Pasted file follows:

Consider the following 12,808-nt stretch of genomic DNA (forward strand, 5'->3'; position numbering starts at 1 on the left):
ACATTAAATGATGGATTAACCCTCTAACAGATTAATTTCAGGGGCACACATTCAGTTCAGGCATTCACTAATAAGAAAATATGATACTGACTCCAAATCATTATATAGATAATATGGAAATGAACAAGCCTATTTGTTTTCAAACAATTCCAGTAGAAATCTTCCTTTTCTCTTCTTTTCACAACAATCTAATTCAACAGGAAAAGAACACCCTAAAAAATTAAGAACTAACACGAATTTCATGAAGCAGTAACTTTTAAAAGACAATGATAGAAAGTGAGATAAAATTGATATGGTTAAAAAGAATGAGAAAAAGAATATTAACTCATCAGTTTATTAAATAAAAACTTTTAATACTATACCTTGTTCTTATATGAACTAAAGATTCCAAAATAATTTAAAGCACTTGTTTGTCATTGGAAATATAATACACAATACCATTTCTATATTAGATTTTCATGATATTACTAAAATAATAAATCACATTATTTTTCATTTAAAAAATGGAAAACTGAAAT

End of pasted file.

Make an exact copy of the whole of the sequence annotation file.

Consider the following 12,808-nt stretch of genomic DNA (forward strand, 5'->3'; position numbering starts at 1 on the left):
ACATTAAATGATGGATTAACCCTCTAACAGATTAATTTCAGGGGCACACATTCAGTTCAGGCATTCACTAATAAGAAAATATGATACTGACTCCAAATCATTATATAGATAATATGGAAATGAACAAGCCTATTTGTTTTCAAACAATTCCAGTAGAAATCTTCCTTTTCTCTTCTTTTCACAACAATCTAATTCAACAGGAAAAGAACACCCTAAAAAATTAAGAACTAACACGAATTTCATGAAGCAGTAACTTTTAAAAGACAATGATAGAAAGTGAGATAAAATTGATATGGTTAAAAAGAATGAGAAAAAGAATATTAACTCATCAGTTTATTAAATAAAAACTTTTAATACTATACCTTGTTCTTATATGAACTAAAGATTCCAAAATAATTTAAAGCACTTGTTTGTCATTGGAAATATAATACACAATACCATTTCTATATTAGATTTTCATGATATTACTAAAATAATAAATCACATTATTTTTCATTTAAAAAATGGAAAACTGAAAT